While we love us some good back shots, we have found turkeys also love to have a good stare down. If you decide that the staring contest has gone on long enough and you want to be declared a winner and have dinner, aim just below where his beard begins. The goal here is to snap the turkey’s neck or hit some major arteries or vitals. Most mechanical broadheads do a great job in this instance since they have a large cutting diameter when deployed. Fixed broadheads are also a solid broadhead here because they tend to have really great penetrating power which you will need for this shot to be a success. This shot can be a bit tricky though, so practice is definitely your friend here.
Luckily, in this instance the shot placement is basically the same whether the turkey is strutting or not, but it should also be noted that more often than not this shot will also cut off part of the turkey’s beard, preventing it from becoming a nice trophy. Just keep in mind that the turkey itself is much smaller underneath those feathers and therefore you need to make sure you have a good, tight grouping. The other thing to keep in mind here is that the turkey’s organs are located near the back of the bird, so you need to make sure your shot has good penetrating power. Some people also use this position as an opportunity to use guillotine type arrowheads, however we prefer to go the more traditional route sans decapitation.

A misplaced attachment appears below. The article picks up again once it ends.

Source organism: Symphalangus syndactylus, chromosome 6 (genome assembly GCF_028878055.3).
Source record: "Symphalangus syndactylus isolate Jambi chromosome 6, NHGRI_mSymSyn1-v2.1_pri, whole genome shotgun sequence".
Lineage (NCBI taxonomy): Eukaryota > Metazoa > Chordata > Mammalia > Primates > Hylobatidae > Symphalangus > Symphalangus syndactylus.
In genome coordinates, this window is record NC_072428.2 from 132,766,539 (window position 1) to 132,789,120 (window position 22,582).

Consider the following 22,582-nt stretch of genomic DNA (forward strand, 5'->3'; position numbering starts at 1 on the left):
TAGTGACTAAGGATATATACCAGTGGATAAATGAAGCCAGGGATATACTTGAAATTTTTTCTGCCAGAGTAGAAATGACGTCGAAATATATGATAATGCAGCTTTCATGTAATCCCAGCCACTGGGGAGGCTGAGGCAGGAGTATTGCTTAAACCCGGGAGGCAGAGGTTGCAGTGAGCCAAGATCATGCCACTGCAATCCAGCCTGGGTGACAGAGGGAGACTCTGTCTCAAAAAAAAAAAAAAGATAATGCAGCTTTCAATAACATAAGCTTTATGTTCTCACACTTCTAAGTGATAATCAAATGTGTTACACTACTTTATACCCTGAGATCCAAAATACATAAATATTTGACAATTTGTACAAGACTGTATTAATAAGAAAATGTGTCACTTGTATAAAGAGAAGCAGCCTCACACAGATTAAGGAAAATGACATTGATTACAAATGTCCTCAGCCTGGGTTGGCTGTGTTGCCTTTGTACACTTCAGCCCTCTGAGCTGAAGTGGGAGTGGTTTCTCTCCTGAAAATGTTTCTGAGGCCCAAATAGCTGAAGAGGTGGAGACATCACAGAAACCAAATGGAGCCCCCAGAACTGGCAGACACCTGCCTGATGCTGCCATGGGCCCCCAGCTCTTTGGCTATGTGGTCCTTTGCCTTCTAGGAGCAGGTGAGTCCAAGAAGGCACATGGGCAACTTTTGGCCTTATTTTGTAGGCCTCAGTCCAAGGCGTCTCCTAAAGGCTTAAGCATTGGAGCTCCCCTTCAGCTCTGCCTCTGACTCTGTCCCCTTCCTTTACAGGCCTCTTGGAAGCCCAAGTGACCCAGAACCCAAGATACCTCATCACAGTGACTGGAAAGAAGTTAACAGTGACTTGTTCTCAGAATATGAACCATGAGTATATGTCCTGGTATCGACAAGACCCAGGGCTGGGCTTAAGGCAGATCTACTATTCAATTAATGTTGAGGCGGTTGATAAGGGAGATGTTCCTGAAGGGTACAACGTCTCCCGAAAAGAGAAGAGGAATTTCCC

Obviously, there are other positions the turkey may be in (like strutting around broadside), but we’ve found that if we wait it out until the turkey settles into one of the positions we mentioned before, we have a much better kill rate and run less risk of the bird running or taking flight. Turkeys can also be tricky in the sense that sometimes even if you do get a lung shot or hit organs, they will still either take flight or flee and the blood trail left behind is very hard to follow. Spine shots are one way to guarantee this won’t happen, though you need lots of good practice in to make sure your aim is solid as the spine while long, is narrow giving you little room for error. Another way to ensure you don’t lose your bird is by using your Pro-Tracker. Our transmitter will hook into the bird the same way it would in an animal hide and prevent losing your prize.